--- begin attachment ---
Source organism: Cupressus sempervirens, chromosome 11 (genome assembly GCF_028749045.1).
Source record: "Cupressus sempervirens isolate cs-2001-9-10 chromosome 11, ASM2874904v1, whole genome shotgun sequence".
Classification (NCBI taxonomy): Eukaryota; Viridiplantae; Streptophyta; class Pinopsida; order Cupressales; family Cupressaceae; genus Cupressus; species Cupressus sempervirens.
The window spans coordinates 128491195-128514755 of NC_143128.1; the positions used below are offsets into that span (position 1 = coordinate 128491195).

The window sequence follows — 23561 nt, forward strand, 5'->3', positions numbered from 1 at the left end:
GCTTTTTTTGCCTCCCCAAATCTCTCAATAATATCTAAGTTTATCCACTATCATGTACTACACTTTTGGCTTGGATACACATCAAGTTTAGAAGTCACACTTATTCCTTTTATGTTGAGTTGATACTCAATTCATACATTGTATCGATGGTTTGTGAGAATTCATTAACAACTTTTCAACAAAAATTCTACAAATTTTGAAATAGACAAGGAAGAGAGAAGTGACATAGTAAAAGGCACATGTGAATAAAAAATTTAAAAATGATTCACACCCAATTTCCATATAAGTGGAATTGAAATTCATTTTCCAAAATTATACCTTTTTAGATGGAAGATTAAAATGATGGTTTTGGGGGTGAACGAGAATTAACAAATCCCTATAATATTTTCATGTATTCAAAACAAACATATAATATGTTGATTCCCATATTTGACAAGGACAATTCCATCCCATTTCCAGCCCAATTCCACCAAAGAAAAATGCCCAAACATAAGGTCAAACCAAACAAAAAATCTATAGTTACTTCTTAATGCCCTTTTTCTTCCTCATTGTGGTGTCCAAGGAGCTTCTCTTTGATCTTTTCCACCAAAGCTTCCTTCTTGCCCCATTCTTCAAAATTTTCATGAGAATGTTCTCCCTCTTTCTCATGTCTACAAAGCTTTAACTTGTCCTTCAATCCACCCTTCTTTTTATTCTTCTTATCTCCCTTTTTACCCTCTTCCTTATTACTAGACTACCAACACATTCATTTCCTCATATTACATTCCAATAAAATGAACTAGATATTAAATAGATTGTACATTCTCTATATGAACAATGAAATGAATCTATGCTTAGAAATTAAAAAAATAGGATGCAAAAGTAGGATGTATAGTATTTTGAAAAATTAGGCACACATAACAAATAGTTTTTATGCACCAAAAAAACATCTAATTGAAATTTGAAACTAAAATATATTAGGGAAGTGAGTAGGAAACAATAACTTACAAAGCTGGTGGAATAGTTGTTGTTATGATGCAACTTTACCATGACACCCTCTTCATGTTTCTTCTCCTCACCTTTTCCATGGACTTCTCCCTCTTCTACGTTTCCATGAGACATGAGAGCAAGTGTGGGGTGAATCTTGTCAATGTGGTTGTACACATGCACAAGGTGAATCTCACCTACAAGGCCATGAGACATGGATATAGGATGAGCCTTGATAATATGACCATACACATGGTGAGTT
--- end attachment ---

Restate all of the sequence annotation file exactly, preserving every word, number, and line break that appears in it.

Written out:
Source organism: Cupressus sempervirens, chromosome 11 (genome assembly GCF_028749045.1).
Source record: "Cupressus sempervirens isolate cs-2001-9-10 chromosome 11, ASM2874904v1, whole genome shotgun sequence".
Classification (NCBI taxonomy): Eukaryota; Viridiplantae; Streptophyta; class Pinopsida; order Cupressales; family Cupressaceae; genus Cupressus; species Cupressus sempervirens.
The window spans coordinates 128491195-128514755 of NC_143128.1; the positions used below are offsets into that span (position 1 = coordinate 128491195).

The window sequence follows — 23561 nt, forward strand, 5'->3', positions numbered from 1 at the left end:
GCTTTTTTTGCCTCCCCAAATCTCTCAATAATATCTAAGTTTATCCACTATCATGTACTACACTTTTGGCTTGGATACACATCAAGTTTAGAAGTCACACTTATTCCTTTTATGTTGAGTTGATACTCAATTCATACATTGTATCGATGGTTTGTGAGAATTCATTAACAACTTTTCAACAAAAATTCTACAAATTTTGAAATAGACAAGGAAGAGAGAAGTGACATAGTAAAAGGCACATGTGAATAAAAAATTTAAAAATGATTCACACCCAATTTCCATATAAGTGGAATTGAAATTCATTTTCCAAAATTATACCTTTTTAGATGGAAGATTAAAATGATGGTTTTGGGGGTGAACGAGAATTAACAAATCCCTATAATATTTTCATGTATTCAAAACAAACATATAATATGTTGATTCCCATATTTGACAAGGACAATTCCATCCCATTTCCAGCCCAATTCCACCAAAGAAAAATGCCCAAACATAAGGTCAAACCAAACAAAAAATCTATAGTTACTTCTTAATGCCCTTTTTCTTCCTCATTGTGGTGTCCAAGGAGCTTCTCTTTGATCTTTTCCACCAAAGCTTCCTTCTTGCCCCATTCTTCAAAATTTTCATGAGAATGTTCTCCCTCTTTCTCATGTCTACAAAGCTTTAACTTGTCCTTCAATCCACCCTTCTTTTTATTCTTCTTATCTCCCTTTTTACCCTCTTCCTTATTACTAGACTACCAACACATTCATTTCCTCATATTACATTCCAATAAAATGAACTAGATATTAAATAGATTGTACATTCTCTATATGAACAATGAAATGAATCTATGCTTAGAAATTAAAAAAATAGGATGCAAAAGTAGGATGTATAGTATTTTGAAAAATTAGGCACACATAACAAATAGTTTTTATGCACCAAAAAAACATCTAATTGAAATTTGAAACTAAAATATATTAGGGAAGTGAGTAGGAAACAATAACTTACAAAGCTGGTGGAATAGTTGTTGTTATGATGCAACTTTACCATGACACCCTCTTCATGTTTCTTCTCCTCACCTTTTCCATGGACTTCTCCCTCTTCTACGTTTCCATGAGACATGAGAGCAAGTGTGGGGTGAATCTTGTCAATGTGGTTGTACACATGCACAAGGTGAATCTCACCTACAAGGCCATGAGACATGGATATAGGATGAGCCTTGATAATATGACCATACACATGGTGAGTT